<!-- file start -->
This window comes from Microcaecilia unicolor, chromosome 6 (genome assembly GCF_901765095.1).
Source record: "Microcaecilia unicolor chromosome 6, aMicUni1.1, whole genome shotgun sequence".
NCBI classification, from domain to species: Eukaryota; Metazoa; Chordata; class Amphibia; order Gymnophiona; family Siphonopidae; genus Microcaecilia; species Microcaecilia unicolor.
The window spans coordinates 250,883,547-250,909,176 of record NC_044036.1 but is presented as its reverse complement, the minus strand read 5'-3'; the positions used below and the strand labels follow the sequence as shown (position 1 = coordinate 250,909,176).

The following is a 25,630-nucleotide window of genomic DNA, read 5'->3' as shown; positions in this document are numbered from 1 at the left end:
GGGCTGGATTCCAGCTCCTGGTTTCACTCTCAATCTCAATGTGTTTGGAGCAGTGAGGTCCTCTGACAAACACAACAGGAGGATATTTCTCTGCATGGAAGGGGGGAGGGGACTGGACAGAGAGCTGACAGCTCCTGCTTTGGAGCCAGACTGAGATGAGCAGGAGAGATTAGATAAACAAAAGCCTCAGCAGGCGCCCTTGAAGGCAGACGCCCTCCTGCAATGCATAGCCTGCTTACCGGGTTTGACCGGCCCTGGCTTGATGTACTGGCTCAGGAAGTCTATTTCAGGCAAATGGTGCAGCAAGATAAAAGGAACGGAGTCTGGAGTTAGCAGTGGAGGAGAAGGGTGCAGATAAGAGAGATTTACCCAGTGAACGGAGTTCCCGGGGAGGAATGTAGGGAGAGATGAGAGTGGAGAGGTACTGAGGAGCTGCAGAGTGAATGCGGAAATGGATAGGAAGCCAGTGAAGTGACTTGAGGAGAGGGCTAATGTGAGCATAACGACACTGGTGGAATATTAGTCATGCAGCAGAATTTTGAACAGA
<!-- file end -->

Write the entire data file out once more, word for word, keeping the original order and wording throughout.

This window comes from Microcaecilia unicolor, chromosome 6 (genome assembly GCF_901765095.1).
Source record: "Microcaecilia unicolor chromosome 6, aMicUni1.1, whole genome shotgun sequence".
NCBI classification, from domain to species: Eukaryota; Metazoa; Chordata; class Amphibia; order Gymnophiona; family Siphonopidae; genus Microcaecilia; species Microcaecilia unicolor.
The window spans coordinates 250,883,547-250,909,176 of record NC_044036.1 but is presented as its reverse complement, the minus strand read 5'-3'; the positions used below and the strand labels follow the sequence as shown (position 1 = coordinate 250,909,176).

The following is a 25,630-nucleotide window of genomic DNA, read 5'->3' as shown; positions in this document are numbered from 1 at the left end:
GGGCTGGATTCCAGCTCCTGGTTTCACTCTCAATCTCAATGTGTTTGGAGCAGTGAGGTCCTCTGACAAACACAACAGGAGGATATTTCTCTGCATGGAAGGGGGGAGGGGACTGGACAGAGAGCTGACAGCTCCTGCTTTGGAGCCAGACTGAGATGAGCAGGAGAGATTAGATAAACAAAAGCCTCAGCAGGCGCCCTTGAAGGCAGACGCCCTCCTGCAATGCATAGCCTGCTTACCGGGTTTGACCGGCCCTGGCTTGATGTACTGGCTCAGGAAGTCTATTTCAGGCAAATGGTGCAGCAAGATAAAAGGAACGGAGTCTGGAGTTAGCAGTGGAGGAGAAGGGTGCAGATAAGAGAGATTTACCCAGTGAACGGAGTTCCCGGGGAGGAATGTAGGGAGAGATGAGAGTGGAGAGGTACTGAGGAGCTGCAGAGTGAATGCGGAAATGGATAGGAAGCCAGTGAAGTGACTTGAGGAGAGGGCTAATGTGAGCATAACGACACTGGTGGAATATTAGTCATGCAGCAGAATTTTGAACAGA